If you don’t mind, please respond to what I wrote concerning John 1.
Well if it is “grammatically incorrect,” it remains so even if you understand Jesus to be claiming to be YHWH. But as I’ve shown above, Jesus was making no such claim (no more so than the blind man). While the grammatical structure may be “unusual,” this fact does not lend support to your argument.
In other words, “logic doesn’t apply if it threatens my theology.” Seriously though, here’s something from the article you linked: “Thus, objects (light, electrons, bowling balls, …) can at times appear to us as waves, and at other times as particles. In this sense they are neither particles nor waves, in an absolute sense, but only exhibit wave or particle properties, depending on the experiment being performed.”
Nothing “illogical” about that, Michael. Perplexing perhaps, but not illogical. What IS illogical (and which you cannot dispute is the case) is the claim that Jesus is both “fully God and fully man.” Unless the words “God” and “man” are divested of meaning, that’s a flat-out contradiction. But perhaps you’d rather say (to reflect the theory being presented in the science article) that Jesus is “neither fully God nor fully man, in an absolute sense, but only exhibits divine and human qualities.” While still perplexing, that would certainly be more coherent of a statement.
The verses you quote from First and Second Peter don’t support your assertion that Moses “probably had no idea who Elohim was talking to here.” But when do you think the Jewish people began to have an idea as to who Elohim was talking to? Who was the first Jew to begin to believe that Elohim was talking to another co-equal member of a multi-personal God? Just curious.
Well unless Arians start showing up and making their views known on forum, I think my position is as relevant to your arguments as you’re going to get. But if you want, I’ll just stop responding to your posts on this thread and we can wait for an Arian to show up.
It would only be unnecessary if it would have been more beneficial (loving) to start us off in a perfect condition instead of in an imperfect, “fallen” state. That is, it would only be unnecessary to start us off in an imperfect state if there was no greater benefit to be gained from it. But I submit that it was more beneficial to humanity to start us off in a fallen condition than to have made us perfect to begin with. The same degree of future happiness (i.e., in the resurrection state) could not have been achieved had God created us all in a sinless, perfect state to begin with, with no contrast provided and nothing from which to be saved.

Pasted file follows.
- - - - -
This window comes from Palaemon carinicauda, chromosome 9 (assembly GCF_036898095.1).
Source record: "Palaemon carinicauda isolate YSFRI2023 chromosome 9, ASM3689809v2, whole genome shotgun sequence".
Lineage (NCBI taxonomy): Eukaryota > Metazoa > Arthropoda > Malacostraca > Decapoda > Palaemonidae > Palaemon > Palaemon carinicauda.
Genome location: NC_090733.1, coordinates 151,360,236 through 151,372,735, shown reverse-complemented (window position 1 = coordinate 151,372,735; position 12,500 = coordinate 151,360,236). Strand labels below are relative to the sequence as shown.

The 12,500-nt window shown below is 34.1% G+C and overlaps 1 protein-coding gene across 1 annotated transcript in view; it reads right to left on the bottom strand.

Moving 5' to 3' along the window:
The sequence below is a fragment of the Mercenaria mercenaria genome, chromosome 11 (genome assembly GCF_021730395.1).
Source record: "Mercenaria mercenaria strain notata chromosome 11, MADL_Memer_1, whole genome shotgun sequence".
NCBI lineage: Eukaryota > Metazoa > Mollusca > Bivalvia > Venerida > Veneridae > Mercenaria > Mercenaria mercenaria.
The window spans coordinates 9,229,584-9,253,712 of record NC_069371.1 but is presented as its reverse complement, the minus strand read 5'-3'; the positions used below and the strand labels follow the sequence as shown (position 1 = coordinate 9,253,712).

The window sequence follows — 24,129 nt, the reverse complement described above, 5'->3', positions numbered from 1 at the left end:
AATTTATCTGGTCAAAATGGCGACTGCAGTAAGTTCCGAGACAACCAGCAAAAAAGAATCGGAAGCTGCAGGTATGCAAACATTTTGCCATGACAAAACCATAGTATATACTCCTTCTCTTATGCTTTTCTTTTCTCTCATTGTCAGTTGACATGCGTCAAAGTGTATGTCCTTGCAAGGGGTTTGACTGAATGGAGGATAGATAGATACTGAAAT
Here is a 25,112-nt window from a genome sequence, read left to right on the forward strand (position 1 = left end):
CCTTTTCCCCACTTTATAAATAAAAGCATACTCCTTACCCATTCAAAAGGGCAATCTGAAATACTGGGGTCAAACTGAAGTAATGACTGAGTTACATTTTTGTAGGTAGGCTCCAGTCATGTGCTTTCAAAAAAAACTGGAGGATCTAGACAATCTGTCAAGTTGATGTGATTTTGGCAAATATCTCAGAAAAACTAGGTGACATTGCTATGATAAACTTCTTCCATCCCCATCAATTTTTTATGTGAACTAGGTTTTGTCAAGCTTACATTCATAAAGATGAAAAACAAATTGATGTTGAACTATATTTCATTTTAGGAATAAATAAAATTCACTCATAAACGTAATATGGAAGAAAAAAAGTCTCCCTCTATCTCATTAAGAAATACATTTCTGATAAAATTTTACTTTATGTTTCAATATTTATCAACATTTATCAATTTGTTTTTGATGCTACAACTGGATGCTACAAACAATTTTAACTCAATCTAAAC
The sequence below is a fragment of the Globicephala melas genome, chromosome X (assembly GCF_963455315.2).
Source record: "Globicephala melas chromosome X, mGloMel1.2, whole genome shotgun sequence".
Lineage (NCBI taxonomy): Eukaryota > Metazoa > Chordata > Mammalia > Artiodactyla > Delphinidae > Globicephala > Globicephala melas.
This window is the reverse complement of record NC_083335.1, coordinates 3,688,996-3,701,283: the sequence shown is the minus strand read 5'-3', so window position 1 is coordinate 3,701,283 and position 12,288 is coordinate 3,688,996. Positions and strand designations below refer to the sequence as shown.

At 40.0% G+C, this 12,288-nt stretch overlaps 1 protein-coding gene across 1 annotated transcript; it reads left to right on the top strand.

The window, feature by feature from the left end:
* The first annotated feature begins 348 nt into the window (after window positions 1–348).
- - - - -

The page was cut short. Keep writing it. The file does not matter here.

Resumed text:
Moreover,I believe there are no real tragedies or “pointless” evils; every evil that we experience is embraced by God’s sovereign and benevolent plan, and will ultimately prove to have been ordained for our ultimate happiness. Do you agree or disagree with this?
Would you like to conduct a poll of how many forum members are Trinitarian, how many believe Jesus was created long before His incarnation, and how many share your view?
If you do, I think you’ll find that your in the minority here.
(And I wouldn’t be suprised if we both are.)
I do mind, because there is so much difference between our views that it would take more time than I can afford.
That would be quite alright with me Aaron.
I’d be happy to discuss that under another topic heading if you like, but it’s off topic here.
My point is not that these things are pointless, that God created us with freewill, or even that Christ is uncreated.
The only point I’m trying to make here is that it’s logically inconsistent for a classic Arian (who believes that Jesus is God’s first, perfect, sinless creation) to maintain that sin, suffering, and evil are necessary means to an end (if they deny freewill.)
Given their presuppostions (not yours or mine), it would all be unnecessary (because perfect creatures can be instaneously created.)